The Evidence-Based Use Of Intraosseous Lines In Pediatric Patients - $30.00
June 2012 (Volume 9, Number 6)
This issue includes 4 AMA PRA Category 1 CreditsTM, 4 ACEP Category 1 credits, 4 AAP Prescribed credits, and 4 AOA Category 2A or 2B CME credits.
Emily C. Rose, MD
Assistant Professor of Clinical Emergency Medicine, Department of Emergency Medicine, Keck School of Medicine at Los Angeles County and University of Southern California Medical Center, Los Angeles, CA
Matthew Hansen, MD
Adjunct Instructor and Fellow, Department of Emergency Medicine, Oregon Health and Science University, Portland, OR
Charles T. Stiles, MD, FACEP, ATP, CFII MEII
Medical Director, Emergency Services, Scott & White Healthcare at Hillcrest, Temple, TX
For pediatric resuscitation, vascular access must be established quickly, often in difficult circumstances. Alternative methods of peripheral access, such as umbilical catheter, central venous lines, venous cut-down, and ultrasound-guided access, may be poor options because of the patient’s age or condition, the urgency of resuscitation, and/or the skill of available clinicians. When peripheral access fails after 3 attempts (or in 90 seconds), an intraosseous line offers emergency clinicians a fast and effective alternative for venous access in children of all ages. They can be inserted within 5 to 60 seconds, and they require little clinician experience or training and minimal equipment. The American Heart Association, the International Committee on Resuscitation, and the American College of Surgeons all recommend intraosseous line use. Although contraindications include existing bone fracture or bone disease, complication rates are similar to central venous catheters. This review looks at the guidelines, recommendations, and evidence on using intraosseous lines in pediatric patients and gives information about mechanical devices used, techniques for insertion, and possible complications.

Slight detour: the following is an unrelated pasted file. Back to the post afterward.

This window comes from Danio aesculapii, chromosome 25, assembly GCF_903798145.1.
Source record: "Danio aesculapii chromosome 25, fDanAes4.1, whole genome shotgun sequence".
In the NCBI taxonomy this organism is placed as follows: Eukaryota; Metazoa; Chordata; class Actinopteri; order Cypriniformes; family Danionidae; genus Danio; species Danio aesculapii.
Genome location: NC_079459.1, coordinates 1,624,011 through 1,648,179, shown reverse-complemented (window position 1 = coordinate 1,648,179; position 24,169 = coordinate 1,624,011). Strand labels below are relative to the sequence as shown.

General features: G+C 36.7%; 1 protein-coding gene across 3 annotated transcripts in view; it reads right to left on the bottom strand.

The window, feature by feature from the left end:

Excerpt from the issue
It is a quiet Sunday morning in your single-coverage ED when the base station alerts you that they are bringing a 3-year-old girl who is actively seizing. The child’s mother gave rectal diazepam at home and paramedics gave buccal midazolam, but the child is still seizing when she arrives. By this time, she has been actively seizing for 30 minutes. Paramedics were unable to secure a line, and 3 nurses are frantically trying to start an IV as the child thrashes around on the gurney. Your highly skilled charge nurse successfully secures a small line in the foot, but the vein blows during her flush. What should you do now?